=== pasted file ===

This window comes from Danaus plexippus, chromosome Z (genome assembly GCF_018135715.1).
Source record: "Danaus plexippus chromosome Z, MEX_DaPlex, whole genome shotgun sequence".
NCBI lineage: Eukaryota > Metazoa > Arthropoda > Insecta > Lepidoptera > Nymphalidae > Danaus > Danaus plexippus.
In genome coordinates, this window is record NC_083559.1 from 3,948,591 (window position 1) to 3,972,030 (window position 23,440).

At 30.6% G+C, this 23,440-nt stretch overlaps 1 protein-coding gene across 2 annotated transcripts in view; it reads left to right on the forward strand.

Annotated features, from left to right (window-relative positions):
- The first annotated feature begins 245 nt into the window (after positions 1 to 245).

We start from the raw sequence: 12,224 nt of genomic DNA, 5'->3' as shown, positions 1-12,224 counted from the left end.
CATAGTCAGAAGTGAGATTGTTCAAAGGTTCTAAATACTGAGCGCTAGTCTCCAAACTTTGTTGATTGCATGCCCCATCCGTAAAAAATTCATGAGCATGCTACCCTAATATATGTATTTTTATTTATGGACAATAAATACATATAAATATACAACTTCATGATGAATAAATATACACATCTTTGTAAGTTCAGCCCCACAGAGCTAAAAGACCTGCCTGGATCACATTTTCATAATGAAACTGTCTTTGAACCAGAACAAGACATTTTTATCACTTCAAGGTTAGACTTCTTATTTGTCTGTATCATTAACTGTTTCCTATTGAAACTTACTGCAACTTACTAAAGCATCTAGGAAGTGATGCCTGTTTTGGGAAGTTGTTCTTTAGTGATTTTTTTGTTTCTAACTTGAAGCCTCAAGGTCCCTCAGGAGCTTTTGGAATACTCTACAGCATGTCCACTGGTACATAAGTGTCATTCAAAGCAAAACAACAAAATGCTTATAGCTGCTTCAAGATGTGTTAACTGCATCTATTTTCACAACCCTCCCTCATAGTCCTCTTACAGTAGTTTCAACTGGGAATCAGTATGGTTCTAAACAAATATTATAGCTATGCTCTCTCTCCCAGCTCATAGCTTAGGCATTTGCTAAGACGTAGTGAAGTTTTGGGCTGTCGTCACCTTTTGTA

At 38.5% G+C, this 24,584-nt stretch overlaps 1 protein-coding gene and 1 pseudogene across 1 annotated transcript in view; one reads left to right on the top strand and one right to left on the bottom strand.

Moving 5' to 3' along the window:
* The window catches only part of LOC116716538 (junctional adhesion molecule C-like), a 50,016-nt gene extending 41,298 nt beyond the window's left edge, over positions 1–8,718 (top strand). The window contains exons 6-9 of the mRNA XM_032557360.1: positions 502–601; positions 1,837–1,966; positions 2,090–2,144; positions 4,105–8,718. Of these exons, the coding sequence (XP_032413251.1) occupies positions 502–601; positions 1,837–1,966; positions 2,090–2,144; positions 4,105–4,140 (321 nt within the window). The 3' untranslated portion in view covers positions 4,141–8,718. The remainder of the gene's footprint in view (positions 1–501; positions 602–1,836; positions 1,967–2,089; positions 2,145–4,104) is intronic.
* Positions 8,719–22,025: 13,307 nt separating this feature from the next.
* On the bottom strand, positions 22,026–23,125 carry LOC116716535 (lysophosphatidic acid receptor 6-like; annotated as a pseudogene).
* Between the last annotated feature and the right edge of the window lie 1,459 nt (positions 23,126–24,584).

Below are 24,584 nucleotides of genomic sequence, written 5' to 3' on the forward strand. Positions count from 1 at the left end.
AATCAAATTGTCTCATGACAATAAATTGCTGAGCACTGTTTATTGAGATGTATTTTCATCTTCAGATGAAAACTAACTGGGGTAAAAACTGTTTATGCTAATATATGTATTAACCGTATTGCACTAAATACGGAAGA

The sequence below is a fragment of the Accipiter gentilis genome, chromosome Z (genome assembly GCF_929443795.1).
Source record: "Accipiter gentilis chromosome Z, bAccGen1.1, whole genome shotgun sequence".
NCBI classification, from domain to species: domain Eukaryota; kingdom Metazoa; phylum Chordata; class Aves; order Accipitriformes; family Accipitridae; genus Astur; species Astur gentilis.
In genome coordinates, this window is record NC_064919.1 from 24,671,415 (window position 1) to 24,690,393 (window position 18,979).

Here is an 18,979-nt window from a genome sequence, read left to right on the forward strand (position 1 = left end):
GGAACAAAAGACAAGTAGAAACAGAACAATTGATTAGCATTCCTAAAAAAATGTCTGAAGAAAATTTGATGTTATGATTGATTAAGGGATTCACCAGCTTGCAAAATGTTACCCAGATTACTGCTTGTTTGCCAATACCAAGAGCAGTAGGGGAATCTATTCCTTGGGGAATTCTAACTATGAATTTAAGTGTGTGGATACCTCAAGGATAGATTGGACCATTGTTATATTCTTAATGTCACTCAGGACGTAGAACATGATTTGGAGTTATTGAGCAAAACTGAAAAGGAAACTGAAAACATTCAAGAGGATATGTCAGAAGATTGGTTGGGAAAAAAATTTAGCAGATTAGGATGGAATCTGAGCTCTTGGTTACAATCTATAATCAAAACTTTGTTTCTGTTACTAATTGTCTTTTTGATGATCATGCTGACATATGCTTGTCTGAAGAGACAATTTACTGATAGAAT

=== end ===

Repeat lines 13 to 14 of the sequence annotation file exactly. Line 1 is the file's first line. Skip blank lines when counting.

* Positions 8,719–22,025: 13,307 nt separating this feature from the next.
* On the bottom strand, positions 22,026–23,125 carry LOC116716535 (lysophosphatidic acid receptor 6-like; annotated as a pseudogene).